By David Reher, Reher-Morrison Racing Engines
“CNC is a manufacturing process, not a thought process.”
When the racing season ends, the show season begins. This winter I made the journey to Indianapolis to attend the Performance Racing Industry trade show. After several years in Orlando, the PRI Show returned to its former home in Indy, and it was amazing.
The aisles were jammed with exhibitors and buyers. Every type of motorsports was represented, from drag racing and oval tracks to road racing, tractor pulls, drifting, karts, land speed racing – in short, virtually everything with an engine and wheels.
Walking through the show inspired me to think how racing engines have changed – for better and for worse – since Buddy Morrison and I built our first small-block Chevy four decades ago in the back room at Mansfield Auto Supply.
The term “eye candy” is certainly appropriate at a trade show. I’m not talking about the attractive models on display, but about the glitter and glare of machined aluminum in nearly every booth. There was a time when we waited anxiously for the latest cylinder heads to be released by the factory – a new small-block head with angled spark plugs or a cast-iron Turbo casting with enlarged ports was a game changer. Now I can’t even count how many different competition cylinder heads are available from aftermarket manufacturers. The variations in bore centerlines, valve angles, port configurations, chamber shapes, and other features seem almost infinite.
Computer Numerical Control (CNC) has transformed the machining process, and that in turn has revolutionized racing. From contouring piston domes to carving engine blocks from solid chunks of aluminum, CNC equipment has given aftermarket manufacturers and engine builders the ability to create components on demand.
We rely on CNC machining centers at Reher-Morrison Racing Engines to make everything from header flanges and carburetor spacers to fabricated intake manifolds and fully ported cylinder heads. I wouldn’t want to go back to fitting piston domes by hand with a die grinder or machining a block manually on a Bridgeport mill. The CNC machines do these jobs faster and more accurately than I ever could. However, the advent of CNC machining is both a blessing and a curse.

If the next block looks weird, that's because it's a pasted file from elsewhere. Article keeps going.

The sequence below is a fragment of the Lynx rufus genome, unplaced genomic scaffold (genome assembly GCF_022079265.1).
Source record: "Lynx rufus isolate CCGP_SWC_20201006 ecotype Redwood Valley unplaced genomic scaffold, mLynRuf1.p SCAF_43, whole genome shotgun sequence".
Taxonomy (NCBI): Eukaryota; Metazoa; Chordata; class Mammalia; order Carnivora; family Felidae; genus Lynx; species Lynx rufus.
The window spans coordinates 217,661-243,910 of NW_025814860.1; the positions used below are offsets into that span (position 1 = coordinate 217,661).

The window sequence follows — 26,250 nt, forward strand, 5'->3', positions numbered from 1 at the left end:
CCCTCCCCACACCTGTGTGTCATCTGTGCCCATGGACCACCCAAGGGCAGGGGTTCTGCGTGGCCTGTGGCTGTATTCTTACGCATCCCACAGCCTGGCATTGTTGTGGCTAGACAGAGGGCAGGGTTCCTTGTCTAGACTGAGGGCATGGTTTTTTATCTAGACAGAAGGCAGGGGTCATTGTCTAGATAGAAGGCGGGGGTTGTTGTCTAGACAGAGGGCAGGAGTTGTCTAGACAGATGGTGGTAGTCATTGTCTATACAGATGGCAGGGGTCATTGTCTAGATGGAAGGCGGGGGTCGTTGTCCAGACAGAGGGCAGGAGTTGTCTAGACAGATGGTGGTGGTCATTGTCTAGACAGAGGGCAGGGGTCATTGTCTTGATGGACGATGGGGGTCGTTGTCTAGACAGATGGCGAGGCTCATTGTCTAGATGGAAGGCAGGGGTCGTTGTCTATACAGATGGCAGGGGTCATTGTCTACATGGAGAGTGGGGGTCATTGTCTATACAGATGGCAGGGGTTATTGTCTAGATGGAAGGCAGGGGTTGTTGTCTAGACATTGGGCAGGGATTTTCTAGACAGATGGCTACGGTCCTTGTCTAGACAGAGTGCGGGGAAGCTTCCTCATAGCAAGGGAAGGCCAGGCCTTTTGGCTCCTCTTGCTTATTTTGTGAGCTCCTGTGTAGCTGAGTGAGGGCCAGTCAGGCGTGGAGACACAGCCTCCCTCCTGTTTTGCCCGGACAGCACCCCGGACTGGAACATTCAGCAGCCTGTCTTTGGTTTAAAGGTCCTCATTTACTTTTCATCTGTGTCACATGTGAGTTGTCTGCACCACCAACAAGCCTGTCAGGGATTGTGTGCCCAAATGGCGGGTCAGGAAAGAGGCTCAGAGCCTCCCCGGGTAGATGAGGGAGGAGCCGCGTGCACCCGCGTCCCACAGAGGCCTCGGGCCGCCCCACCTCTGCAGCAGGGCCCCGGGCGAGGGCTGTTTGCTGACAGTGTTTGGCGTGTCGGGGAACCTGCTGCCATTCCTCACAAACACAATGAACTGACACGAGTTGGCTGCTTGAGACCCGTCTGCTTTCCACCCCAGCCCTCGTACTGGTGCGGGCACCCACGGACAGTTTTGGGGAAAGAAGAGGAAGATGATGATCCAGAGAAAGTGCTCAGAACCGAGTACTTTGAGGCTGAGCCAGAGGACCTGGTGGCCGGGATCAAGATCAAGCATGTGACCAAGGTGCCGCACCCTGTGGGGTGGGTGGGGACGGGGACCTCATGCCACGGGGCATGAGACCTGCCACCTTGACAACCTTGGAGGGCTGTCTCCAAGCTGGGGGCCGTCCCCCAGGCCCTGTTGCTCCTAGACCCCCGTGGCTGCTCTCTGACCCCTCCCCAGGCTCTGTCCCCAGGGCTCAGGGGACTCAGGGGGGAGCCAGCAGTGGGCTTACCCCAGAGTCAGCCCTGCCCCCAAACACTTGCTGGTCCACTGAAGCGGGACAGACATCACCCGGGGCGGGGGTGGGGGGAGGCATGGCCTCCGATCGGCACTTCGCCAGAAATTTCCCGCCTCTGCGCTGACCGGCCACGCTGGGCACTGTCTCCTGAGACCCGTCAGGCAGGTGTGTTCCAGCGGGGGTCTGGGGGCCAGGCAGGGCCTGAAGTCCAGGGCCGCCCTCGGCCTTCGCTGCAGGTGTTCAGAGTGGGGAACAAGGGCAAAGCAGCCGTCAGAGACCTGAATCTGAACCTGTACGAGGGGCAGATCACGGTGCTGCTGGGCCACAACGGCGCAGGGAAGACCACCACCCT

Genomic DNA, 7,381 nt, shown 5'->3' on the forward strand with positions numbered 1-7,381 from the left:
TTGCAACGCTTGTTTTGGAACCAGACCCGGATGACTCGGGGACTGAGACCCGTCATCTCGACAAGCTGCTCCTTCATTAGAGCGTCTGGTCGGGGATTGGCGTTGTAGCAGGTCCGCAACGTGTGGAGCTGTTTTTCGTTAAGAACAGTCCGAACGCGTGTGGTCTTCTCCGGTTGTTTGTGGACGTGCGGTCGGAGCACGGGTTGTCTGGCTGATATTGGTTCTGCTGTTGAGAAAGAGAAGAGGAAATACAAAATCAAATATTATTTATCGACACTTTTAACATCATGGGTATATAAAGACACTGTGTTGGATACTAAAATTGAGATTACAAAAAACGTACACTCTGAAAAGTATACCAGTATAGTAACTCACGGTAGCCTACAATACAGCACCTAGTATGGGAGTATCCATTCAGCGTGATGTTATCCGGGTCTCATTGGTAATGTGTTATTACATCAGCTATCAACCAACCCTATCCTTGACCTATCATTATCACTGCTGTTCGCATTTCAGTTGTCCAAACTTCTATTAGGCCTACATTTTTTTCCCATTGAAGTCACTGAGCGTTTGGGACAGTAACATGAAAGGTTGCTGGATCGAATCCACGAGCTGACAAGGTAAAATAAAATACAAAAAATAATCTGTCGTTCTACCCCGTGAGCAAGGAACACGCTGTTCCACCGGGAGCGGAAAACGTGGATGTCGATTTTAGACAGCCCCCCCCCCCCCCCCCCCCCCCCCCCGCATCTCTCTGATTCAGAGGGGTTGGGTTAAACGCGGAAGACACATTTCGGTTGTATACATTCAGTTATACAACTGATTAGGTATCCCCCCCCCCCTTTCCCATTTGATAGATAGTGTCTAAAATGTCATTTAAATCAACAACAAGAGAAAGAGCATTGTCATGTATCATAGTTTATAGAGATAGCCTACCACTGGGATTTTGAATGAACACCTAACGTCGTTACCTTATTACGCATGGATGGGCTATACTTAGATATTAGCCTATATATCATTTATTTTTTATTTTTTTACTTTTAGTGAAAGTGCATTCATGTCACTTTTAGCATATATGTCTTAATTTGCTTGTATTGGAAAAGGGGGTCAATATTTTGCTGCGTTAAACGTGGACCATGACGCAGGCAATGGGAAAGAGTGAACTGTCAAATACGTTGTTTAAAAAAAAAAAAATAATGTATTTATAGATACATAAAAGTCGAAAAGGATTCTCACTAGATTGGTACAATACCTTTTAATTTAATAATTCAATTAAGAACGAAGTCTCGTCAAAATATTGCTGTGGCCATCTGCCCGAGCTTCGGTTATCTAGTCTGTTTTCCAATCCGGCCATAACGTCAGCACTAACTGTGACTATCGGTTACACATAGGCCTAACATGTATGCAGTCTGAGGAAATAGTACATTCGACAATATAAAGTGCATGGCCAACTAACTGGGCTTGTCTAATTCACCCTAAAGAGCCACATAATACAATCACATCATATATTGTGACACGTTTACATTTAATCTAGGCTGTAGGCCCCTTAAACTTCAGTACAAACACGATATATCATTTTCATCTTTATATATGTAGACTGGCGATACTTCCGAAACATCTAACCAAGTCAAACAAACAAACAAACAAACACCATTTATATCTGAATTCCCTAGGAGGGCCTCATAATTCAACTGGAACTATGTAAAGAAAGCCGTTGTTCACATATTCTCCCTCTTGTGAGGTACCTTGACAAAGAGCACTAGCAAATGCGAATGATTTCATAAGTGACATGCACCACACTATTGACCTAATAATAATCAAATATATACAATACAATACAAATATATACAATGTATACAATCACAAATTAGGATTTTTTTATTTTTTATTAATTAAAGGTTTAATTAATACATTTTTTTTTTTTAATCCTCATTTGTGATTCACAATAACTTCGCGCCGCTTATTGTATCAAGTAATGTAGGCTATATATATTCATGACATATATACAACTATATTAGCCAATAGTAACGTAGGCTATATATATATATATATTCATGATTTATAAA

CNC is a manufacturing process, not a thought process. The tools dutifully follow their programmed paths, but that doesn’t necessarily mean that the finished parts will produce optimum performance. When parts are designed by people who really understand racing engines, the results can be spectacular. However, judging by some of the pieces I saw at the PRI Show, people who lack real-world experience are just producing pretty parts – eye candy without substance.
It’s easy to be seduced by a CNC-machined part with a perfect and shiny finish, but that only means that the feed rate and the tool speed were correct when it was machined. It doesn’t mean that the piece was developed on a dyno or a flowbench, tested on a race track, and proven in competition. The familiar adage that looks can be deceiving definitely applies to engine components. Knowledgeable engine builders and successful racers understand that performance is what matters, not appearance.
Anyone remember what “GIGO” stands for in computer programming? “Garbage In, Garbage Out.” In racing terms, if a CNC head-porting program doesn’t produce the correct runner shape, the proper throat size, the optimum short-side radius, and dozens of other crucial characteristics, then it’s just making aluminum chips.
Some racers are beguiled into believing that if a part is produced with CNC, it has to be good. The important question is not how a CNC part looks, but what is the experience and technology behind its development. When we started out, we looked up to successful racers like Bill Jenkins. We tried to emulate our role models and understand how they developed winning combinations. Throughout my career, I’ve been fortunate to learn from many people and to gain knowledge from my own experiences in racing, just as engine builders in every form of motorsports build on the foundations laid down by their predecessors. So when I see a new CNC-machined part, I ask: How did this get here?
When selecting parts for a racing engine, the engineering, development, and experience that went into the components is far more important than their price. Development is expensive, and generally there is not much development involved if a part is half the price of a proven, race-winning component.
Before a racer dives into an engine project, it’s essential to have a plan. What are you trying to accomplish, what is your goal? The answers will depend on where and how you intend to race. An engine for Saturday night bracket racing has radically different requirements than a 5-second Pro Mod motor. It’s disheartening for me to see people buy stuff that they can’t really use. Too many times I’ve talked to customers who purchased a set of pistons or a pair of cylinder heads and then decided to build an engine around them. That’s the worst possible approach. Start by determining what your objective is, and then get the parts that will take you there.
Buying parts should be a process, not an impulse. It’s easy to be impulsive when you can “Buy It Now!” on the Internet, put parts in your shopping cart, and check out with a credit card number. There are many amazing pieces out there that have been developed by top-tier engine builders, refined by winning racers, and produced by savvy manufacturers. Don’t let glitter and glitz blind you to the realities of racing.